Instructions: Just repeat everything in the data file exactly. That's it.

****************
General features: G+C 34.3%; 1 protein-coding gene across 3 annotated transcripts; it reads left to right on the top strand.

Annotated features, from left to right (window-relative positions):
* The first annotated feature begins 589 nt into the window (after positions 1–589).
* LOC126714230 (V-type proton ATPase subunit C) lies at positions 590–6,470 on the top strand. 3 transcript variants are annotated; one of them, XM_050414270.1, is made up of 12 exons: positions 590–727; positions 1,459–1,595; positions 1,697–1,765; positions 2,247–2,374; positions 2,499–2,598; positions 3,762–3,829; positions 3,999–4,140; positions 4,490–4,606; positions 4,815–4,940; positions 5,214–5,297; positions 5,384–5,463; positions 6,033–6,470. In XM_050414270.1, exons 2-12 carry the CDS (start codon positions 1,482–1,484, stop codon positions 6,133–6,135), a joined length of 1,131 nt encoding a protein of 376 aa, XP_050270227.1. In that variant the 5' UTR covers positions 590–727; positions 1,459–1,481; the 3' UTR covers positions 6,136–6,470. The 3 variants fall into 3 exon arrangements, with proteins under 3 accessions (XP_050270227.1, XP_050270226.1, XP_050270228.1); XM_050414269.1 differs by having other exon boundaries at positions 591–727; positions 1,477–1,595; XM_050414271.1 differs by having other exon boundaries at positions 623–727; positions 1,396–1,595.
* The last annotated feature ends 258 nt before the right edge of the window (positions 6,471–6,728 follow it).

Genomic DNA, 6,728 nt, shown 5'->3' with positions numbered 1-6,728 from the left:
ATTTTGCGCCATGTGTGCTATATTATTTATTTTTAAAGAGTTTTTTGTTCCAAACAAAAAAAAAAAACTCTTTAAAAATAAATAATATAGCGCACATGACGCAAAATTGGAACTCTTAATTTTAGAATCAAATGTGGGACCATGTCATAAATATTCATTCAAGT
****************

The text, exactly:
General features: G+C 34.3%; 1 protein-coding gene across 3 annotated transcripts; it reads left to right on the top strand.

Annotated features, from left to right (window-relative positions):
* The first annotated feature begins 589 nt into the window (after positions 1–589).
* LOC126714230 (V-type proton ATPase subunit C) lies at positions 590–6,470 on the top strand. 3 transcript variants are annotated; one of them, XM_050414270.1, is made up of 12 exons: positions 590–727; positions 1,459–1,595; positions 1,697–1,765; positions 2,247–2,374; positions 2,499–2,598; positions 3,762–3,829; positions 3,999–4,140; positions 4,490–4,606; positions 4,815–4,940; positions 5,214–5,297; positions 5,384–5,463; positions 6,033–6,470. In XM_050414270.1, exons 2-12 carry the CDS (start codon positions 1,482–1,484, stop codon positions 6,133–6,135), a joined length of 1,131 nt encoding a protein of 376 aa, XP_050270227.1. In that variant the 5' UTR covers positions 590–727; positions 1,459–1,481; the 3' UTR covers positions 6,136–6,470. The 3 variants fall into 3 exon arrangements, with proteins under 3 accessions (XP_050270227.1, XP_050270226.1, XP_050270228.1); XM_050414269.1 differs by having other exon boundaries at positions 591–727; positions 1,477–1,595; XM_050414271.1 differs by having other exon boundaries at positions 623–727; positions 1,396–1,595.
* The last annotated feature ends 258 nt before the right edge of the window (positions 6,471–6,728 follow it).

Genomic DNA, 6,728 nt, shown 5'->3' with positions numbered 1-6,728 from the left:
ATTTTGCGCCATGTGTGCTATATTATTTATTTTTAAAGAGTTTTTTGTTCCAAACAAAAAAAAAAAACTCTTTAAAAATAAATAATATAGCGCACATGACGCAAAATTGGAACTCTTAATTTTAGAATCAAATGTGGGACCATGTCATAAATATTCATTCAAGT